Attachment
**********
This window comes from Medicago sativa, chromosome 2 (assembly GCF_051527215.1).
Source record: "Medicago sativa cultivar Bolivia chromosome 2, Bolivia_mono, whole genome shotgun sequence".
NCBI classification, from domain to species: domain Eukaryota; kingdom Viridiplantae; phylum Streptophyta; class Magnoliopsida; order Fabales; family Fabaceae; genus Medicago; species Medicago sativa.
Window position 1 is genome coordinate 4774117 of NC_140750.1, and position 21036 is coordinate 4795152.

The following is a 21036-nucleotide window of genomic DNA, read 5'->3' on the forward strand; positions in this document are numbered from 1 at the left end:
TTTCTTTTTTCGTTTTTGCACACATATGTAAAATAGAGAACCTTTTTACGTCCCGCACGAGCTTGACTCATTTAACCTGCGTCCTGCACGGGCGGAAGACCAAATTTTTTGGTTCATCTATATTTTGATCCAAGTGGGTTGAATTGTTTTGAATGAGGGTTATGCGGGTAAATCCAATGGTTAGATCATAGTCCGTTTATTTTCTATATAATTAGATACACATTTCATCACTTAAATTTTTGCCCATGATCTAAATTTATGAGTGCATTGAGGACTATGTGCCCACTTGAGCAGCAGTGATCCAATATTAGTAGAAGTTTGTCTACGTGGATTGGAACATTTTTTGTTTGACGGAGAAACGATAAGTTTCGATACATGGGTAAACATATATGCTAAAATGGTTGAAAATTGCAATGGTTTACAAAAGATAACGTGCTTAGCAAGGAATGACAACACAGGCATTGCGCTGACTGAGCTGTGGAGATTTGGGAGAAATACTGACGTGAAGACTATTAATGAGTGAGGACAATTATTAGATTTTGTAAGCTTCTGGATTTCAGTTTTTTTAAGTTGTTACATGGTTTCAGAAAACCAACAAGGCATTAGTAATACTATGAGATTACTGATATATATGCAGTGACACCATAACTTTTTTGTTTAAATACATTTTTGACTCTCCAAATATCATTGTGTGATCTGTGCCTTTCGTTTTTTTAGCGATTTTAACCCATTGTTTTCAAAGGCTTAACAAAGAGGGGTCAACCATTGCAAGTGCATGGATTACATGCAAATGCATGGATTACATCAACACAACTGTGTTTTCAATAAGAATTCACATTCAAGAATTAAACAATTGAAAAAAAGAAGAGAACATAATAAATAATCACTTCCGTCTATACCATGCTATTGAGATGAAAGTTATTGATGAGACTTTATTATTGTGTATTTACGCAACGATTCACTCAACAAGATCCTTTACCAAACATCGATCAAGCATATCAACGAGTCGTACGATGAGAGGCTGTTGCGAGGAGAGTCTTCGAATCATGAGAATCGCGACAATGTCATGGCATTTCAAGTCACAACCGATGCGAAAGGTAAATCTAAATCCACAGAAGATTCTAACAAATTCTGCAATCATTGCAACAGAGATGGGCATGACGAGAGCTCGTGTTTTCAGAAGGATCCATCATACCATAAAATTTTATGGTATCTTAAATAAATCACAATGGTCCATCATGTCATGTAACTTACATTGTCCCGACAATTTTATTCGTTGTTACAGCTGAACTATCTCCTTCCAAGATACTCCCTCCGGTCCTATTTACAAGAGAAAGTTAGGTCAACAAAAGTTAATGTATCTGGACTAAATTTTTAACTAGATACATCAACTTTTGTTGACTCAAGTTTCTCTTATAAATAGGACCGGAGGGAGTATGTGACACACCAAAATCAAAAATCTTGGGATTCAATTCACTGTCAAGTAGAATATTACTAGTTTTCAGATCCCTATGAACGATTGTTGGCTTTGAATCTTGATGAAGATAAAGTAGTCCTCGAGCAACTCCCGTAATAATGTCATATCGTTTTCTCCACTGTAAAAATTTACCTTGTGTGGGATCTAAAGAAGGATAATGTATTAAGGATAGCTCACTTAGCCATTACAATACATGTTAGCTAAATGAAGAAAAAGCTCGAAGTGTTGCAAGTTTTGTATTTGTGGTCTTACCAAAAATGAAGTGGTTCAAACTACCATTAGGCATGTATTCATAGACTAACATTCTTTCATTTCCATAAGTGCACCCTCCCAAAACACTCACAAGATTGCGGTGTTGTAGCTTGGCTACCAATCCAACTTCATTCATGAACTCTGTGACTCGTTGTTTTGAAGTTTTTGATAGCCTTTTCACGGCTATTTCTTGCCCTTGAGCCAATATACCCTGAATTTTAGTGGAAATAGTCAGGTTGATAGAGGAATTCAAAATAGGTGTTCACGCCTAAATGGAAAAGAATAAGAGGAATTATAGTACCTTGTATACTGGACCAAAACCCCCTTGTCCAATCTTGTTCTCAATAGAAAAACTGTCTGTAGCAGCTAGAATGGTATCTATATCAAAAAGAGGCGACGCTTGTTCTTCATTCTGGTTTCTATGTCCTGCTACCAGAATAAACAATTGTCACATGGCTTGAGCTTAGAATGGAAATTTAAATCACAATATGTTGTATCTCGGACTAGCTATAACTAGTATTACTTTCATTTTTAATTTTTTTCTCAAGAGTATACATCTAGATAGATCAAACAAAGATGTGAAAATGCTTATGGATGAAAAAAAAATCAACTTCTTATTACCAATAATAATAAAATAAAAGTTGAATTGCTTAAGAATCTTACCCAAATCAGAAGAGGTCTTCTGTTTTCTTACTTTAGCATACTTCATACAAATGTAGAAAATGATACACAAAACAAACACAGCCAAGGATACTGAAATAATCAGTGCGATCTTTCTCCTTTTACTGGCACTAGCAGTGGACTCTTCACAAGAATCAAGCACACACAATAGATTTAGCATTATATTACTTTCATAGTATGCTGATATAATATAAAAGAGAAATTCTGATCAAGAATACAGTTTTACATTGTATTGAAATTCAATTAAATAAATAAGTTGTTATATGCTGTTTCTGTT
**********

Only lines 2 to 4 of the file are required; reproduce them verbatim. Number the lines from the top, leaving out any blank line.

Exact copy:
Source record: "Medicago sativa cultivar Bolivia chromosome 2, Bolivia_mono, whole genome shotgun sequence".
NCBI classification, from domain to species: domain Eukaryota; kingdom Viridiplantae; phylum Streptophyta; class Magnoliopsida; order Fabales; family Fabaceae; genus Medicago; species Medicago sativa.
Window position 1 is genome coordinate 4774117 of NC_140750.1, and position 21036 is coordinate 4795152.